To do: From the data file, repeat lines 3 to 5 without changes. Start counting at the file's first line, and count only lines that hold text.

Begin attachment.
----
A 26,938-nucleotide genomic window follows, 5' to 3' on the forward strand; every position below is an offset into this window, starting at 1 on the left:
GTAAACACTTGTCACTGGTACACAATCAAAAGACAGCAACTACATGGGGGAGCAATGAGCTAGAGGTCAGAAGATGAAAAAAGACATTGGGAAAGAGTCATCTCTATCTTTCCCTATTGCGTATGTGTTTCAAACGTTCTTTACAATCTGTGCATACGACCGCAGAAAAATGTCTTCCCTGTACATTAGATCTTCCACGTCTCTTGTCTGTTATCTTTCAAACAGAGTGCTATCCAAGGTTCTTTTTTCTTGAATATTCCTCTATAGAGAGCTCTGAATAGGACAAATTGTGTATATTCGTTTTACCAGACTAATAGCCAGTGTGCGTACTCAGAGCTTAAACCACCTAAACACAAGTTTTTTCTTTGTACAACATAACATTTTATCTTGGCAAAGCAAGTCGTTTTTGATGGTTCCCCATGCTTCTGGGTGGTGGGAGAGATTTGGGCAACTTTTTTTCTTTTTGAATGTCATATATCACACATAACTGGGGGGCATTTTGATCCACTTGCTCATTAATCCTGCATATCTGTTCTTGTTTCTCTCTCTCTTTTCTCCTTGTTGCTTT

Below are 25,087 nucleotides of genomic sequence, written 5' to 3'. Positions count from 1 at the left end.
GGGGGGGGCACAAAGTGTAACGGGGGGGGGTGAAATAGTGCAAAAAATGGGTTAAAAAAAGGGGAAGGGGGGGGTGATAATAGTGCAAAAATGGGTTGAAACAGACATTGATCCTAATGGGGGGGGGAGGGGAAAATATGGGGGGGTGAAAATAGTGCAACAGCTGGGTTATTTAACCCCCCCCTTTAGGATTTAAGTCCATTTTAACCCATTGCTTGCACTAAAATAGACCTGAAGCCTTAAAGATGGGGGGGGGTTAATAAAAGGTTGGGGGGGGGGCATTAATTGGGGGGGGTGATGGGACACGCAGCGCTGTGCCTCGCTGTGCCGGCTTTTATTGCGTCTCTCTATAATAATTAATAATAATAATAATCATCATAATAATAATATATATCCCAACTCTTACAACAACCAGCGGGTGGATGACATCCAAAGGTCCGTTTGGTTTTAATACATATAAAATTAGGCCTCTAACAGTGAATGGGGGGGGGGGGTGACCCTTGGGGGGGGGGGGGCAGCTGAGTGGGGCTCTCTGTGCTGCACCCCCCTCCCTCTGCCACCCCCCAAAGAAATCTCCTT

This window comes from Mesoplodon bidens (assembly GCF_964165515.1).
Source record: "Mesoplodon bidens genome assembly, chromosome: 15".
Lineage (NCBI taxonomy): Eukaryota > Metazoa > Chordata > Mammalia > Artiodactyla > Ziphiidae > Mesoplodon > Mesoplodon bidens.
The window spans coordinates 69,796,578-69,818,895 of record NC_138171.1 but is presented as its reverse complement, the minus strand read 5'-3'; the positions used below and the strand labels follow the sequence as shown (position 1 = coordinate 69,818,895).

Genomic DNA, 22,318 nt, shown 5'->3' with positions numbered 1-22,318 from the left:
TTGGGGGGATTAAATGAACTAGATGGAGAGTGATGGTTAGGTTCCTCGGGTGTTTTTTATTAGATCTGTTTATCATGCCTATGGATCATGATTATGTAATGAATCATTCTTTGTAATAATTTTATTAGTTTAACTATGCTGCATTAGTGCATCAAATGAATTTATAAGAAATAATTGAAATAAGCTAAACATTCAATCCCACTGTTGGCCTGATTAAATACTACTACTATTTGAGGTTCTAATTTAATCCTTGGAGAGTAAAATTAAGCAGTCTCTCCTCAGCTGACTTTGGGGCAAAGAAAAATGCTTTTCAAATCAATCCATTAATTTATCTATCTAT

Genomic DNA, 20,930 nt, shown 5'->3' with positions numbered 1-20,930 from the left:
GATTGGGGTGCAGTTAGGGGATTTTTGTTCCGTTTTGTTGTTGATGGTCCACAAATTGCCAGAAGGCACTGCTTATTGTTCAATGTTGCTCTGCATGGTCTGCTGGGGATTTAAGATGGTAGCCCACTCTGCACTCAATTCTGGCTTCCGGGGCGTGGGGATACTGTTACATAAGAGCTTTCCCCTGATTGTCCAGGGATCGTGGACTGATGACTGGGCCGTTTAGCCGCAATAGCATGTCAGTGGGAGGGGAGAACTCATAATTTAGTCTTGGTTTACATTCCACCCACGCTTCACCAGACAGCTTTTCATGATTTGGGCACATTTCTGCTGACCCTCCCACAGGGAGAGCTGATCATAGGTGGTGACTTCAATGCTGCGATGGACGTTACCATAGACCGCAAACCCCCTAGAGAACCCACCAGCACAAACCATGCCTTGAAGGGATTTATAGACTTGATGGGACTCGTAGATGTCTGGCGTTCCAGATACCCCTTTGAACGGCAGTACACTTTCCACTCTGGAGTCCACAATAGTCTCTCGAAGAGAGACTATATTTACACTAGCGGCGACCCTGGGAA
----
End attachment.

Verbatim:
Below are 25,087 nucleotides of genomic sequence, written 5' to 3'. Positions count from 1 at the left end.
GGGGGGGGCACAAAGTGTAACGGGGGGGGGTGAAATAGTGCAAAAAATGGGTTAAAAAAAGGGGAAGGGGGGGGTGATAATAGTGCAAAAATGGGTTGAAACAGACATTGATCCTAATGGGGGGGGGAGGGGAAAATATGGGGGGGTGAAAATAGTGCAACAGCTGGGTTATTTAACCCCCCCCTTTAGGATTTAAGTCCATTTTAACCCATTGCTTGCACTAAAATAGACCTGAAGCCTTAAAGATGGGGGGGGGTTAATAAAAGGTTGGGGGGGGGGCATTAATTGGGGGGGGTGATGGGACACGCAGCGCTGTGCCTCGCTGTGCCGGCTTTTATTGCGTCTCTCTATAATAATTAATAATAATAATAATCATCATAATAATAATATATATCCCAACTCTTACAACAACCAGCGGGTGGATGACATCCAAAGGTCCGTTTGGTTTTAATACATATAAAATTAGGCCTCTAACAGTGAATGGGGGGGGGGGGTGACCCTTGGGGGGGGGGGGGCAGCTGAGTGGGGCTCTCTGTGCTGCACCCCCCTCCCTCTGCCACCCCCCAAAGAAATCTCCTT

This window comes from Mesoplodon bidens (assembly GCF_964165515.1).